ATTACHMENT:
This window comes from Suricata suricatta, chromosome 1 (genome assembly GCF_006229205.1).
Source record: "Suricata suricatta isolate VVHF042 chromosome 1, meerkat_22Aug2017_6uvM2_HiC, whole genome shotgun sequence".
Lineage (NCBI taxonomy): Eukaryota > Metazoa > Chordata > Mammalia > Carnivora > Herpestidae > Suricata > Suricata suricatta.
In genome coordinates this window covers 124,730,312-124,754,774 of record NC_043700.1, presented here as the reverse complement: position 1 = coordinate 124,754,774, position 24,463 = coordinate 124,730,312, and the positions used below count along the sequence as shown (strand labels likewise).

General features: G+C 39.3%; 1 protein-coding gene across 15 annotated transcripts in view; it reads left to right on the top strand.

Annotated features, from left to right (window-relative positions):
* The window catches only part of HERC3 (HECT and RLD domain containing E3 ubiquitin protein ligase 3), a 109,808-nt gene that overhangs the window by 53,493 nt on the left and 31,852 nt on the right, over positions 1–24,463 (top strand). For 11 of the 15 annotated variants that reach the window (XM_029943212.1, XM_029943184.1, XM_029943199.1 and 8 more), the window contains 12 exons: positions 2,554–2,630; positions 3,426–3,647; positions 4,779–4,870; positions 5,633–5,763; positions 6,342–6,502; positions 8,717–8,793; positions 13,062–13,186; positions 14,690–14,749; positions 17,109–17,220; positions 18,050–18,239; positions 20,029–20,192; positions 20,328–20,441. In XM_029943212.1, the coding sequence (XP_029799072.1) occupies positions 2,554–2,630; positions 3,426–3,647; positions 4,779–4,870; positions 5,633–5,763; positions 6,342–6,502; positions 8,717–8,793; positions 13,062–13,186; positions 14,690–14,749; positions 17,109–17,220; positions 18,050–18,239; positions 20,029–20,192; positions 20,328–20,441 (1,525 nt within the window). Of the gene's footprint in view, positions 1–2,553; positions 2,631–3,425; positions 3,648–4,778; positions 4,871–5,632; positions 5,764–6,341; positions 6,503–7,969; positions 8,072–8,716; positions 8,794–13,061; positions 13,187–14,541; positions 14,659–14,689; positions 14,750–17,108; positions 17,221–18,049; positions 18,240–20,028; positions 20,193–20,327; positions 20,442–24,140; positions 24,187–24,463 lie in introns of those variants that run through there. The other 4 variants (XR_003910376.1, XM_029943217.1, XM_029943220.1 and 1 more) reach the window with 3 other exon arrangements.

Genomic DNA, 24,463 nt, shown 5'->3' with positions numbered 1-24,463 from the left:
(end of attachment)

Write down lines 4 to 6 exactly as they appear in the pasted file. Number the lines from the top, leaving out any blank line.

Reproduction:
In genome coordinates this window covers 124,730,312-124,754,774 of record NC_043700.1, presented here as the reverse complement: position 1 = coordinate 124,754,774, position 24,463 = coordinate 124,730,312, and the positions used below count along the sequence as shown (strand labels likewise).

General features: G+C 39.3%; 1 protein-coding gene across 15 annotated transcripts in view; it reads left to right on the top strand.

Annotated features, from left to right (window-relative positions):